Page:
Paul Vallely: Óscar Romero, an Anglican saint

by
22 September 2017

Why has he not been canonised by the Vatican, asks Paul Vallely

PA

Centenary: a woman prays in front of a statue of the martyred archbishop of El Salvador, Óscar Romero, in the cathedral in San Salvador, El Salvador, last month

Centenary: a woman prays in front of a statue of the martyred archbishop of El Salvador, Óscar Romero, in the cathedral in San Salvador, El Salv...

WHEN I received my invitation to the cele­bra­tion of the centenary of the birth of Óscar Romero, I had to double-check the venue. The service tomor­row does not take place in the Roman Catholic ca­­thedral in Westminster, as might perhaps be expect­ed, but in West­minster Abbey, where the preacher will be the former Archbishop of Canter­bury Lord Williams.

It is, of course, singularly apt; for, although the martyred archbishop from El Salvador was ev­­en­t­u­ally beatified by the Vatican in 2015 — and is due to be canonised soon, provided Rome’s doctors are persuaded that he has performed a miracle — Romero has long been a distinctly Anglican saint.

The Central American prelate was murdered in 1980 by a factotum of the right-wing govern­ment of El Salvador after he spoke out against poverty, social injustice, and political assassina­tions. By doing that, he signed his own death warrant. He was martyred by a death-squad gun­man while saying mass.

But, despite Romero’s transparent holiness, and his repeated insistence that he was acting in accordance with the gospel rather than any pol­itical creed, the Vatican, under the last two con­servative popes, for decades refused to honour him for fear that it might look like an endorse­ment of Liberation Theology.

It fell to the Anglicans to make universal the sainthood which had long ago been conferred upon him by the acclamation of the people of Latin America. The late Robert Runcie, when he was Bishop of St Albans, was one of the first to speak in his support in the House of Lords, at a time when the British Government was selling crowd-suppressing equipment to the repressive Salvadoran regime.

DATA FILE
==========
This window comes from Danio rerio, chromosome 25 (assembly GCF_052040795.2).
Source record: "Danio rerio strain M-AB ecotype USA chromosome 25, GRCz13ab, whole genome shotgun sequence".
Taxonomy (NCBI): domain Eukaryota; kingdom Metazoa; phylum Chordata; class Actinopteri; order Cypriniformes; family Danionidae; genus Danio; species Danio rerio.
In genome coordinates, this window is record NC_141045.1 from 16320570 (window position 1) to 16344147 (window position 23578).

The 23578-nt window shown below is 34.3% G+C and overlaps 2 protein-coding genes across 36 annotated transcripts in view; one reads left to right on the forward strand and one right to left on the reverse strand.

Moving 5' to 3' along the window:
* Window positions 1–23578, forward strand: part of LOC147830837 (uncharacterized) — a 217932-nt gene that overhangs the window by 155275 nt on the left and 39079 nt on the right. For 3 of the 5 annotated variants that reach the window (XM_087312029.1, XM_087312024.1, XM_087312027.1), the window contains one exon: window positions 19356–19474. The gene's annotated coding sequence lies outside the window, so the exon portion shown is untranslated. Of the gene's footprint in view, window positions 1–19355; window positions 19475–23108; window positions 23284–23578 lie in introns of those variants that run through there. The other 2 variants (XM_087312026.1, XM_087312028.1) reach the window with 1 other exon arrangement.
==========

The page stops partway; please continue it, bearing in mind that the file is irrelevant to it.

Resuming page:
On the very day that Romero was murdered at the altar, Dr Runcie was installed as Archbishop of Canterbury — and insisted that the ceremony was modified so that he might go to the spot where Archbishop Thomas Becket was martyred in a political murder 800 years before, and there offer a special prayer for the unburied Arch­bishop from San Salvador.

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Then, in 1998, Westminster Abbey decided to place ten statues of modern martyrs over its great west door; one of them was of Romero. All the Lambeth Primates attended its unveiling. The Anglican Communion effectively canonised Romero, regardless of the unseemly political paralysis inside the Vatican.

Tomorrow, the Cardinal Archbishop of West­minster, Vincent Nichols, will lead the prayers in the Abbey. There will be a new anthem by the Roman Catholic composer James MacMillan, which sets some of Romero’s final words. Yet we still await the official Roman canonisation of one of the great Catholic figures of the 20th century.

No doubt, Lord Williams will be too discreet to say publicly what he once said privately. Romero’s secretary, the late Mgr Ricardo Urioste, had vis­ited Lambeth Palace to thank the Anglican Com­munion for the wonderful recognition of Romero as a martyr of the Church when there was no sign of Rome’s doing so. The Archbishop answered with a smile and a twinkle in his eye, saying: “Just occasionally, you know, we Anglicans get it right before the Catholics!” We can all say Amen to that.

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